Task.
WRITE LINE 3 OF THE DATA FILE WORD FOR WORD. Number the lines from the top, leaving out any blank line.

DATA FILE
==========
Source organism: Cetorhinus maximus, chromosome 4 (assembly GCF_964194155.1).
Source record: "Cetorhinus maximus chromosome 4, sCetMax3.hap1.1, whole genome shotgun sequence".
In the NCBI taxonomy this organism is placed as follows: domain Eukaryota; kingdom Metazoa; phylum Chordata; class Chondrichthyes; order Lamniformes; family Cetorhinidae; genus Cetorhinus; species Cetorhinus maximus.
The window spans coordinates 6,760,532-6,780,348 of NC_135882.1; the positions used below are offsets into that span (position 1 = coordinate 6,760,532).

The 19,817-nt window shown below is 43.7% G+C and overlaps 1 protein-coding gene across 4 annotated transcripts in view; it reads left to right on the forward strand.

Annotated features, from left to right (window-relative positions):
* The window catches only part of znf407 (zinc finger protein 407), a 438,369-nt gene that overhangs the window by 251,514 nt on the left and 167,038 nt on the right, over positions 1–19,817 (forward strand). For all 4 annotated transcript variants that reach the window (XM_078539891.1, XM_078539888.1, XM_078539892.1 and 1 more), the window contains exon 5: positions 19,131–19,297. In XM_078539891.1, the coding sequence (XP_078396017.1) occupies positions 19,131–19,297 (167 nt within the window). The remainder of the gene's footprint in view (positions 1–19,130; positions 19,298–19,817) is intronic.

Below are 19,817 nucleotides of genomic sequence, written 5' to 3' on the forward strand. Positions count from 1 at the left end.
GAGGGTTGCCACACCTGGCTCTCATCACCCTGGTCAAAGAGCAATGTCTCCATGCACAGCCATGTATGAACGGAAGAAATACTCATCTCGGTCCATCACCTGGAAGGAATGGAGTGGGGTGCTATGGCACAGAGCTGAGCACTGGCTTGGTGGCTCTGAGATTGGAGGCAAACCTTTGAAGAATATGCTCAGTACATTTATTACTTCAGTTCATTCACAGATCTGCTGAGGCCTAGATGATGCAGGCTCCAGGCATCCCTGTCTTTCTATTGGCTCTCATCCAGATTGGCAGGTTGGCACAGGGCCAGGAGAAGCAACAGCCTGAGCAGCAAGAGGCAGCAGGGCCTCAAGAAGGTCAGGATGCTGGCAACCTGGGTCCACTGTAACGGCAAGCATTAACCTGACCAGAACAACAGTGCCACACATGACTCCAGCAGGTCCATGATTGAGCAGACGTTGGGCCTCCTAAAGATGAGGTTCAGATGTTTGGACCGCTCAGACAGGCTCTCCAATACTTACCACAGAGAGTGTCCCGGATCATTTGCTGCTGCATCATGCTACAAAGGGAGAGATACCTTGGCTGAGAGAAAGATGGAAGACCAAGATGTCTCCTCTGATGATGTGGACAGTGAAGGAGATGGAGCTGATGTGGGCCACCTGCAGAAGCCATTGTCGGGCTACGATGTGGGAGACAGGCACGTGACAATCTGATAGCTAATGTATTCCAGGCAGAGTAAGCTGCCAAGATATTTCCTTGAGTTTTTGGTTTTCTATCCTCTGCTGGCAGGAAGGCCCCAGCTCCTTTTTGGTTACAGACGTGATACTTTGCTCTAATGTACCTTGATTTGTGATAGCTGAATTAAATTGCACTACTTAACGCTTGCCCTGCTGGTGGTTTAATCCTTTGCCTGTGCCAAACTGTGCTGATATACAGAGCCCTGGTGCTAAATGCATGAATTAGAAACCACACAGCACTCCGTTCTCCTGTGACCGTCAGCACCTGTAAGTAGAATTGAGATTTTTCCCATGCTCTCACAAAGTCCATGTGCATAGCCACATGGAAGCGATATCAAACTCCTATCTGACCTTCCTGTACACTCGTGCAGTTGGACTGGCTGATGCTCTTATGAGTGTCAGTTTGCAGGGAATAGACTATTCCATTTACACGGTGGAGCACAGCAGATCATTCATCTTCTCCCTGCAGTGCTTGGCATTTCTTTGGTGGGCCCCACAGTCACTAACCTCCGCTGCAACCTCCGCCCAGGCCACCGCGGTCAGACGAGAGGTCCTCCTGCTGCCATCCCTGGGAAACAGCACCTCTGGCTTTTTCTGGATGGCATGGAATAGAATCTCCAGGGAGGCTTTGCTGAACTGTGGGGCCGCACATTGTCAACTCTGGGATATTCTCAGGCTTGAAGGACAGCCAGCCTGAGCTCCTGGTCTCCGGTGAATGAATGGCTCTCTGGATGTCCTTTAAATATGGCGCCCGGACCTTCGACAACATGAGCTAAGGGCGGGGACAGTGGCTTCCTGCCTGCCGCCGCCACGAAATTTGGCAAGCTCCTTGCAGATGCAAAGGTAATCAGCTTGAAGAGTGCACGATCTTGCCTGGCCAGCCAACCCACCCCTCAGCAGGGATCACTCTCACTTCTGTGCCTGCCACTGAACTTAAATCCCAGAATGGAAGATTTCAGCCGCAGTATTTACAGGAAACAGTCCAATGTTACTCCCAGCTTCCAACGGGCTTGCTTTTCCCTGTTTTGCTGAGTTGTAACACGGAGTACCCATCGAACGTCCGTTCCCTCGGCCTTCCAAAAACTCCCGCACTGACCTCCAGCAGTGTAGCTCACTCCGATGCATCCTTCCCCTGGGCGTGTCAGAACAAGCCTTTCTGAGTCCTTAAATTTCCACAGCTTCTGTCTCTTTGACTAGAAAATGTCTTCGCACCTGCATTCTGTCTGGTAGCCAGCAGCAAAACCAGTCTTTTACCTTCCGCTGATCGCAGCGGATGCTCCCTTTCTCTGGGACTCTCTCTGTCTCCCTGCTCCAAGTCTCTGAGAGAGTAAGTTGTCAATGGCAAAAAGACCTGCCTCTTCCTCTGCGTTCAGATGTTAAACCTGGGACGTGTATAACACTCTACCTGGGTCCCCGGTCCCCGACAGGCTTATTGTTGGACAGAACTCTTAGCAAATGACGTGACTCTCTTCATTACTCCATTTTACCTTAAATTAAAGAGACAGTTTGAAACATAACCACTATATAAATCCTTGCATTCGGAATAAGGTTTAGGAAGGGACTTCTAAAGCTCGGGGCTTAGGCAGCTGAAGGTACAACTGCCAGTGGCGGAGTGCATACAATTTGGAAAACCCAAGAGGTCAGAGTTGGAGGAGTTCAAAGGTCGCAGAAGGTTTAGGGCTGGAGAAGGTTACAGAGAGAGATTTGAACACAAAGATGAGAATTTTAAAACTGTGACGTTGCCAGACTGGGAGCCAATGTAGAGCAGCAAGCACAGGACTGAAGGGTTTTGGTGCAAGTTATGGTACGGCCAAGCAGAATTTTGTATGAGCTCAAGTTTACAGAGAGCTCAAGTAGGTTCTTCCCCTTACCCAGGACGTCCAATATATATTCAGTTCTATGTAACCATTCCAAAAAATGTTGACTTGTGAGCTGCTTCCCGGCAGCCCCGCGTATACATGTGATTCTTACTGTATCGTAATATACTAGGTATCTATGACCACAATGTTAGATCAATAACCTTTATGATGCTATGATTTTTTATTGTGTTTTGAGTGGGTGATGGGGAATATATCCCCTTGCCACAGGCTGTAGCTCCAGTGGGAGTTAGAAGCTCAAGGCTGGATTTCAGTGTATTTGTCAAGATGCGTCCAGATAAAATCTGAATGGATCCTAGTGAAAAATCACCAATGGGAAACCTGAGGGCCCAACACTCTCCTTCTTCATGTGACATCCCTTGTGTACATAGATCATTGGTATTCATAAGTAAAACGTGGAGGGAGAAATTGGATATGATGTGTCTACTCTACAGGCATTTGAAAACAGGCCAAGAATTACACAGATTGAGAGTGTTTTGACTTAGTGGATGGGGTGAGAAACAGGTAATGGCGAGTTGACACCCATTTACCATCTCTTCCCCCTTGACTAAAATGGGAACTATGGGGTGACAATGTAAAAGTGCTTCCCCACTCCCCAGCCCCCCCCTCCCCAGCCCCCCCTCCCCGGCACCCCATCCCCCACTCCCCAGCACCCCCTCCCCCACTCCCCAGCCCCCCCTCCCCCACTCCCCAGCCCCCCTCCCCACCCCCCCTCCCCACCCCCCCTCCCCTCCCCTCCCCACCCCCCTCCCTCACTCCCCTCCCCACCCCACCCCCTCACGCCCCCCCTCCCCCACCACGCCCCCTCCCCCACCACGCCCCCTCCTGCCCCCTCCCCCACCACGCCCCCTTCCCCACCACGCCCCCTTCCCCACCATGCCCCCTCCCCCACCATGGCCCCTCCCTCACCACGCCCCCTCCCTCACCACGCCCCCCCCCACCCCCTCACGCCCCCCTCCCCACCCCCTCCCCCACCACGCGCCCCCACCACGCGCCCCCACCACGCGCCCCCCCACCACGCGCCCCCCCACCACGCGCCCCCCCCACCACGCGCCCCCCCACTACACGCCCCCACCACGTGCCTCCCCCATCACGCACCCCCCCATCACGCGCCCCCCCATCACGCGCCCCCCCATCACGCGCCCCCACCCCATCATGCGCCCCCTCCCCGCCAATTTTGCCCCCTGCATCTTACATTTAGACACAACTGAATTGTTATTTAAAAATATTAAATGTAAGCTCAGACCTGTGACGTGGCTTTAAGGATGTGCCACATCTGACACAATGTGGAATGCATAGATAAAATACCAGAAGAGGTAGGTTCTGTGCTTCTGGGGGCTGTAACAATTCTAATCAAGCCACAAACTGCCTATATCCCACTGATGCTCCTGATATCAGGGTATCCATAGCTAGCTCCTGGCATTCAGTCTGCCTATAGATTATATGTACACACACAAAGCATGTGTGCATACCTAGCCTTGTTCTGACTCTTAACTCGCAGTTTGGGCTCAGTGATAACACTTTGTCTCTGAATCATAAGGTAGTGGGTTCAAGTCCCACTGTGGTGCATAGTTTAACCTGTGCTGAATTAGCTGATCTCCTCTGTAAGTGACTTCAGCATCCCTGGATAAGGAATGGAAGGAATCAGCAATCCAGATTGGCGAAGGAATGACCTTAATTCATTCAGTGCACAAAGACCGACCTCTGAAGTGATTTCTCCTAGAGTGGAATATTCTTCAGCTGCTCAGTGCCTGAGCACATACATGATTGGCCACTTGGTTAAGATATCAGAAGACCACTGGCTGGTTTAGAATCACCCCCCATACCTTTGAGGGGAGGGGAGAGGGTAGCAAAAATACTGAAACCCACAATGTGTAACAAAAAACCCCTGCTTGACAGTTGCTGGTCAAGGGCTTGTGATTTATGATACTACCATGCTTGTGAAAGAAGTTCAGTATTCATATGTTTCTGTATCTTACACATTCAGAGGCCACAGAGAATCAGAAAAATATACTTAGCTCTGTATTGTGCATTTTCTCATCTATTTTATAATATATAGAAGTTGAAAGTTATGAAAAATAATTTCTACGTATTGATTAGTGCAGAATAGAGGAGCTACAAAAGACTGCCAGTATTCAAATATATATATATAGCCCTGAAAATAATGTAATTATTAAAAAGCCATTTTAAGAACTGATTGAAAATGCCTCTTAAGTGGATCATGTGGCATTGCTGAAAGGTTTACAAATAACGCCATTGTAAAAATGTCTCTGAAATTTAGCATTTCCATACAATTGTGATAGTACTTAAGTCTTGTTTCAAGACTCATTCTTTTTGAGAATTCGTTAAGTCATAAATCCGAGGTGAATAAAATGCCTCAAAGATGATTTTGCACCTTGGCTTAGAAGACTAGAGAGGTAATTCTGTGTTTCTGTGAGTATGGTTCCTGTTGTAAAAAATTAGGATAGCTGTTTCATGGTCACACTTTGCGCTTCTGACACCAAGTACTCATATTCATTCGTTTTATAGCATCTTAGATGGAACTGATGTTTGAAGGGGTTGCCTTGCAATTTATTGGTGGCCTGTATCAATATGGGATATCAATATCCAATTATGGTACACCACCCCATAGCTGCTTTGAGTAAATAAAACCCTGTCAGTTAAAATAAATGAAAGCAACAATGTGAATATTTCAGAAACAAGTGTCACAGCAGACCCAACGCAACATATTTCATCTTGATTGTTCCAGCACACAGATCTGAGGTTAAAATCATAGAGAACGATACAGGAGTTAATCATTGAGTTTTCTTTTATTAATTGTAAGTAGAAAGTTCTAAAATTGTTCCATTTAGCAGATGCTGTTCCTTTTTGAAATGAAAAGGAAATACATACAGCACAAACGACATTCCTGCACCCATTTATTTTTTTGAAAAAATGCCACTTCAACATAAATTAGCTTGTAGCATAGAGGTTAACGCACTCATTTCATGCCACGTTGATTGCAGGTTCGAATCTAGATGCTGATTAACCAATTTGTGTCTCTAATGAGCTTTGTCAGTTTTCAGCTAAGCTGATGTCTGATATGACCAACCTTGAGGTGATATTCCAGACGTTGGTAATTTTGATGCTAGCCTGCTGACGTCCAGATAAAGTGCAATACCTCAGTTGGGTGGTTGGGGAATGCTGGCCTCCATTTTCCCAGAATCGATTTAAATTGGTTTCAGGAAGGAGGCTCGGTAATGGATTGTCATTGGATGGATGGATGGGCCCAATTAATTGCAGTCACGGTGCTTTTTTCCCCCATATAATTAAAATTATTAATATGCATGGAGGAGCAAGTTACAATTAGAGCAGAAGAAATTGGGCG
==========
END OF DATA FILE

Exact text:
In the NCBI taxonomy this organism is placed as follows: domain Eukaryota; kingdom Metazoa; phylum Chordata; class Chondrichthyes; order Lamniformes; family Cetorhinidae; genus Cetorhinus; species Cetorhinus maximus.